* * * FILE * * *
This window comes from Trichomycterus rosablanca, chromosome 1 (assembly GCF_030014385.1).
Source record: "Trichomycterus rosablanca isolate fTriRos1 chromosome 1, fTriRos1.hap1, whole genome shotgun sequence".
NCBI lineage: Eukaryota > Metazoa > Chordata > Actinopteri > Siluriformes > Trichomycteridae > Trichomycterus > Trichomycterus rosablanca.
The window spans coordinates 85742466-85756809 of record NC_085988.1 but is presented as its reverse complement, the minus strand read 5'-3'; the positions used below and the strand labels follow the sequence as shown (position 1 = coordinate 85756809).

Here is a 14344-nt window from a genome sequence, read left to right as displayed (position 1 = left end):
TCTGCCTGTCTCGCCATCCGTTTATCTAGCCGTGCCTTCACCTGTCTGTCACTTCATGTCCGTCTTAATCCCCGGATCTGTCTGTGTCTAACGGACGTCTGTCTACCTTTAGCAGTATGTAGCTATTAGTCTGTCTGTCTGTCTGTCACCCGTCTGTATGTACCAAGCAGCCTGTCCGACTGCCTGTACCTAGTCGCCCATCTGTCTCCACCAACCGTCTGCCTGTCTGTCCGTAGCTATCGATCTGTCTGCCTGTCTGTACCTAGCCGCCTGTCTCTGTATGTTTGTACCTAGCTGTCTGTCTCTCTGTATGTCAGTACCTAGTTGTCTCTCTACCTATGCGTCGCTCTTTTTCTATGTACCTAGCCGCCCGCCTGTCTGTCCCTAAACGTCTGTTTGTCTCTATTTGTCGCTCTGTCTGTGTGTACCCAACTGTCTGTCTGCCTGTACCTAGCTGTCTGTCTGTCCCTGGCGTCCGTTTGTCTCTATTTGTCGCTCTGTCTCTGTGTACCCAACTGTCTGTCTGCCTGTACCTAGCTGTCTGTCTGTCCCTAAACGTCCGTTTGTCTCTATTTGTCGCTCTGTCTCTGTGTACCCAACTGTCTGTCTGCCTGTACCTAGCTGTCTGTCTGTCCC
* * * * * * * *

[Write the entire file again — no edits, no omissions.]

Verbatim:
This window comes from Trichomycterus rosablanca, chromosome 1 (assembly GCF_030014385.1).
Source record: "Trichomycterus rosablanca isolate fTriRos1 chromosome 1, fTriRos1.hap1, whole genome shotgun sequence".
NCBI lineage: Eukaryota > Metazoa > Chordata > Actinopteri > Siluriformes > Trichomycteridae > Trichomycterus > Trichomycterus rosablanca.
The window spans coordinates 85742466-85756809 of record NC_085988.1 but is presented as its reverse complement, the minus strand read 5'-3'; the positions used below and the strand labels follow the sequence as shown (position 1 = coordinate 85756809).

Here is a 14344-nt window from a genome sequence, read left to right as displayed (position 1 = left end):
TCTGCCTGTCTCGCCATCCGTTTATCTAGCCGTGCCTTCACCTGTCTGTCACTTCATGTCCGTCTTAATCCCCGGATCTGTCTGTGTCTAACGGACGTCTGTCTACCTTTAGCAGTATGTAGCTATTAGTCTGTCTGTCTGTCTGTCACCCGTCTGTATGTACCAAGCAGCCTGTCCGACTGCCTGTACCTAGTCGCCCATCTGTCTCCACCAACCGTCTGCCTGTCTGTCCGTAGCTATCGATCTGTCTGCCTGTCTGTACCTAGCCGCCTGTCTCTGTATGTTTGTACCTAGCTGTCTGTCTCTCTGTATGTCAGTACCTAGTTGTCTCTCTACCTATGCGTCGCTCTTTTTCTATGTACCTAGCCGCCCGCCTGTCTGTCCCTAAACGTCTGTTTGTCTCTATTTGTCGCTCTGTCTGTGTGTACCCAACTGTCTGTCTGCCTGTACCTAGCTGTCTGTCTGTCCCTGGCGTCCGTTTGTCTCTATTTGTCGCTCTGTCTCTGTGTACCCAACTGTCTGTCTGCCTGTACCTAGCTGTCTGTCTGTCCCTAAACGTCCGTTTGTCTCTATTTGTCGCTCTGTCTCTGTGTACCCAACTGTCTGTCTGCCTGTACCTAGCTGTCTGTCTGTCCC